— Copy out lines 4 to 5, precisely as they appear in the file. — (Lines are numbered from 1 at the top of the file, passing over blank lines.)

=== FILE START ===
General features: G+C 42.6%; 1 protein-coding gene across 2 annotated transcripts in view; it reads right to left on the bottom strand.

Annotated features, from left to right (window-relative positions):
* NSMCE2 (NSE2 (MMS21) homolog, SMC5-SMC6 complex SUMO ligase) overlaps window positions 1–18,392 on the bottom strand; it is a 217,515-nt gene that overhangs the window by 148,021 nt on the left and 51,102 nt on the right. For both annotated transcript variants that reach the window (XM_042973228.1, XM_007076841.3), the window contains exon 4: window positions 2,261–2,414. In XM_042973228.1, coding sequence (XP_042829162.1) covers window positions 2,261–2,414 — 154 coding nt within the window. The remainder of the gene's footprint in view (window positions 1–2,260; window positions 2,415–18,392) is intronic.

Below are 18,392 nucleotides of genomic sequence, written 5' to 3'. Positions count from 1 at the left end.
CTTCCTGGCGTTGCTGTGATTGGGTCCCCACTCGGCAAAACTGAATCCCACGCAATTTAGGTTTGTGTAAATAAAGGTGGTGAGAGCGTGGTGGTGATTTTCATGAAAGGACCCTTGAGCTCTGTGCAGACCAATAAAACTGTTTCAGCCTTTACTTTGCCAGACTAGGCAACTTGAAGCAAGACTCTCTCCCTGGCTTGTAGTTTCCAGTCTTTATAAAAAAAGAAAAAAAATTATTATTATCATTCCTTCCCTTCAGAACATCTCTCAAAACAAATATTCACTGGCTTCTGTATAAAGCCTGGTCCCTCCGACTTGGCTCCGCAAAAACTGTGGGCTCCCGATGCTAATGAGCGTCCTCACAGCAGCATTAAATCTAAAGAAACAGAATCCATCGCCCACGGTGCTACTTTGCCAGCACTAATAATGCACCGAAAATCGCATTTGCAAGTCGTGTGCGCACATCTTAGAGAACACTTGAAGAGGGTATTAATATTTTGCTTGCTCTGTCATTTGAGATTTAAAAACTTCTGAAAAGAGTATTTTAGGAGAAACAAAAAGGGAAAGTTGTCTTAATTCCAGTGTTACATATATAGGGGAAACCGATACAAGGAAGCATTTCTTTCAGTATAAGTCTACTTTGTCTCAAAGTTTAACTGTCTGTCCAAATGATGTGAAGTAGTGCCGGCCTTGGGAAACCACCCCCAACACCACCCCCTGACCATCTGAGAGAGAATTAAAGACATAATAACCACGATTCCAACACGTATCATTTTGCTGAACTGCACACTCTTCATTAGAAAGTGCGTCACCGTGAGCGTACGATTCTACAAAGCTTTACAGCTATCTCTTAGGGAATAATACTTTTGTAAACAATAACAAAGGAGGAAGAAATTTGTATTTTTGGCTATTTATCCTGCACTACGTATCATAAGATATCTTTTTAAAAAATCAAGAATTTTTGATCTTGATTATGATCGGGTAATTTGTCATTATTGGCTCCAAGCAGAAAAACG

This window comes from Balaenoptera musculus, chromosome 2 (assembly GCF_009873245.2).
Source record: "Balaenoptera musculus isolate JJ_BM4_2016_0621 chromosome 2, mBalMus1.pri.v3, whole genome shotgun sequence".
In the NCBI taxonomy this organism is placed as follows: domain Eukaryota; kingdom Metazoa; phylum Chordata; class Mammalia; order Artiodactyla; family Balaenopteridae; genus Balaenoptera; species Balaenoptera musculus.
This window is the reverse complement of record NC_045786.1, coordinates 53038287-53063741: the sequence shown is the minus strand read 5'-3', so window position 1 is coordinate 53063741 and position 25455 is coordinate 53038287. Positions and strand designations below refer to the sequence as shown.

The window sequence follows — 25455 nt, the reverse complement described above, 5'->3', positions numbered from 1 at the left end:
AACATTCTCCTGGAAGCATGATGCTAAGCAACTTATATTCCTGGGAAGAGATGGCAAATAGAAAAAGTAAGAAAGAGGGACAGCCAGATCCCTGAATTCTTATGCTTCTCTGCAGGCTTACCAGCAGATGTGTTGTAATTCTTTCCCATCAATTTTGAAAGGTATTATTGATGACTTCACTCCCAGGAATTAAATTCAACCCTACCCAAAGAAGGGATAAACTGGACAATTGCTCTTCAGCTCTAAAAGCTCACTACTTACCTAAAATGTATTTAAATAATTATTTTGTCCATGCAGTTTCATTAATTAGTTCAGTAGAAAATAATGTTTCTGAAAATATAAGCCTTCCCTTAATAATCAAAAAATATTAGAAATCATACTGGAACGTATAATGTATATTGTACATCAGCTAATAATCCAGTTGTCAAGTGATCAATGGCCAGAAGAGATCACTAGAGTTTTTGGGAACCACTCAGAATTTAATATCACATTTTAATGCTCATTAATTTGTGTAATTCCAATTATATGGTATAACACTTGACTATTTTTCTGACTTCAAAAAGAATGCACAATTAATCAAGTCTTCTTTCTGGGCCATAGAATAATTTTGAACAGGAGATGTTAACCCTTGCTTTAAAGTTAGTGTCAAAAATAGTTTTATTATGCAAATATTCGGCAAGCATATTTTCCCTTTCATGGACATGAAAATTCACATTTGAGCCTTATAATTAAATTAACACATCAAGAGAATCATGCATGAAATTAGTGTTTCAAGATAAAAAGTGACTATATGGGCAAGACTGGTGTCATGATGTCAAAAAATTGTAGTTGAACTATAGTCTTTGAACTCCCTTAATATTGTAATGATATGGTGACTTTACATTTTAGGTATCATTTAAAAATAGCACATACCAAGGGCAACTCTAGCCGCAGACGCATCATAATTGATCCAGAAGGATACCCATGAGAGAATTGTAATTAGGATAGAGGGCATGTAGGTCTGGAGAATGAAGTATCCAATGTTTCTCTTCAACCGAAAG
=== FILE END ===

Below are 18,392 nucleotides of genomic sequence, written 5' to 3'. Positions count from 1 at the left end.
CTTCCTGGCGTTGCTGTGATTGGGTCCCCACTCGGCAAAACTGAATCCCACGCAATTTAGGTTTGTGTAAATAAAGGTGGTGAGAGCGTGGTGGTGATTTTCATGAAAGGACCCTTGAGCTCTGTGCAGACCAATAAAACTGTTTCAGCCTTTACTTTGCCAGACTAGGCAACTTGAAGCAAGACTCTCTCCCTGGCTTGTAGTTTCCAGTCTTTATAAAAAAAGAAAAAAAATTATTATTATCATTCCTTCCCTTCAGAACATCTCTCAAAACAAATATTCACTGGCTTCTGTATAAAGCCTGGTCCCTCCGACTTGGCTCCGCAAAAACTGTGGGCTCCCGATGCTAATGAGCGTCCTCACAGCAGCATTAAATCTAAAGAAACAGAATCCATCGCCCACGGTGCTACTTTGCCAGCACTAATAATGCACCGAAAATCGCATTTGCAAGTCGTGTGCGCACATCTTAGAGAACACTTGAAGAGGGTATTAATATTTTGCTTGCTCTGTCATTTGAGATTTAAAAACTTCTGAAAAGAGTATTTTAGGAGAAACAAAAAGGGAAAGTTGTCTTAATTCCAGTGTTACATATATAGGGGAAACCGATACAAGGAAGCATTTCTTTCAGTATAAGTCTACTTTGTCTCAAAGTTTAACTGTCTGTCCAAATGATGTGAAGTAGTGCCGGCCTTGGGAAACCACCCCCAACACCACCCCCTGACCATCTGAGAGAGAATTAAAGACATAATAACCACGATTCCAACACGTATCATTTTGCTGAACTGCACACTCTTCATTAGAAAGTGCGTCACCGTGAGCGTACGATTCTACAAAGCTTTACAGCTATCTCTTAGGGAATAATACTTTTGTAAACAATAACAAAGGAGGAAGAAATTTGTATTTTTGGCTATTTATCCTGCACTACGTATCATAAGATATCTTTTTAAAAAATCAAGAATTTTTGATCTTGATTATGATCGGGTAATTTGTCATTATTGGCTCCAAGCAGAAAAACG